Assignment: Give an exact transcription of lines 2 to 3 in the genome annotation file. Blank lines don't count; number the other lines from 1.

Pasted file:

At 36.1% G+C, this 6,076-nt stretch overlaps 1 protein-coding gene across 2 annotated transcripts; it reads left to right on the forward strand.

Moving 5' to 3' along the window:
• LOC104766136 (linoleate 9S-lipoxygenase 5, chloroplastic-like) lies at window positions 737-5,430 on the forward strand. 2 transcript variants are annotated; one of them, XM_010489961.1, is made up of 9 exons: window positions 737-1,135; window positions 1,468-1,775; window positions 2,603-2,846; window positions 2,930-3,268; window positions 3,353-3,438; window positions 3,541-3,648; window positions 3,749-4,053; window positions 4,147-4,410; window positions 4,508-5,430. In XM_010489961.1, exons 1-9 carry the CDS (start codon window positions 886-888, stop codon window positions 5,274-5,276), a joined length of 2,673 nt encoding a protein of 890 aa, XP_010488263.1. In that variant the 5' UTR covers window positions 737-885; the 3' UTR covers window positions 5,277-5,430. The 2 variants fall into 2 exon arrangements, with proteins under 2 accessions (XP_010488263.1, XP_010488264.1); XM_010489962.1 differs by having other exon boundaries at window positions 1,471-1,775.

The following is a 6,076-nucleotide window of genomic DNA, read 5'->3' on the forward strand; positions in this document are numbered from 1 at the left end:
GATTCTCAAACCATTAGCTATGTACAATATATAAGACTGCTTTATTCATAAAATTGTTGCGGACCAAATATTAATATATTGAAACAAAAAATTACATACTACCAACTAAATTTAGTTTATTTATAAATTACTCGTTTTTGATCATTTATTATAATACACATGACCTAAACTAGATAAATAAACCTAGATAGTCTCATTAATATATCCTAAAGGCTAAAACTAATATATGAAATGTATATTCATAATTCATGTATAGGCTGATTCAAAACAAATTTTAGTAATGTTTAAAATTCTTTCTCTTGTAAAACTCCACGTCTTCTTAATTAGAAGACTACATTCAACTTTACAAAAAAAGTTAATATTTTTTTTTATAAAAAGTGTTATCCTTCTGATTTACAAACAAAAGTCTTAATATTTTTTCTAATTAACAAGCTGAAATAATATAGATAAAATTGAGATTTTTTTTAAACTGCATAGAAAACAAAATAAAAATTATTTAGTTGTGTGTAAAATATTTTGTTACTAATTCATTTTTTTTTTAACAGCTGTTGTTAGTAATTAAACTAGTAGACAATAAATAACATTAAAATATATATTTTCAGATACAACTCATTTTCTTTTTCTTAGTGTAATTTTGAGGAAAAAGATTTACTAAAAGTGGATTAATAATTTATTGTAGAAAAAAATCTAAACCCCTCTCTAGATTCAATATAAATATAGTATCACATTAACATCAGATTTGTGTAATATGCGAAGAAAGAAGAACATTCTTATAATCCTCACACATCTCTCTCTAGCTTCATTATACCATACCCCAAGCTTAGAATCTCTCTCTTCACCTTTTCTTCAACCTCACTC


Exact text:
Moving 5' to 3' along the window:
• LOC104766136 (linoleate 9S-lipoxygenase 5, chloroplastic-like) lies at window positions 737-5,430 on the forward strand. 2 transcript variants are annotated; one of them, XM_010489961.1, is made up of 9 exons: window positions 737-1,135; window positions 1,468-1,775; window positions 2,603-2,846; window positions 2,930-3,268; window positions 3,353-3,438; window positions 3,541-3,648; window positions 3,749-4,053; window positions 4,147-4,410; window positions 4,508-5,430. In XM_010489961.1, exons 1-9 carry the CDS (start codon window positions 886-888, stop codon window positions 5,274-5,276), a joined length of 2,673 nt encoding a protein of 890 aa, XP_010488263.1. In that variant the 5' UTR covers window positions 737-885; the 3' UTR covers window positions 5,277-5,430. The 2 variants fall into 2 exon arrangements, with proteins under 2 accessions (XP_010488263.1, XP_010488264.1); XM_010489962.1 differs by having other exon boundaries at window positions 1,471-1,775.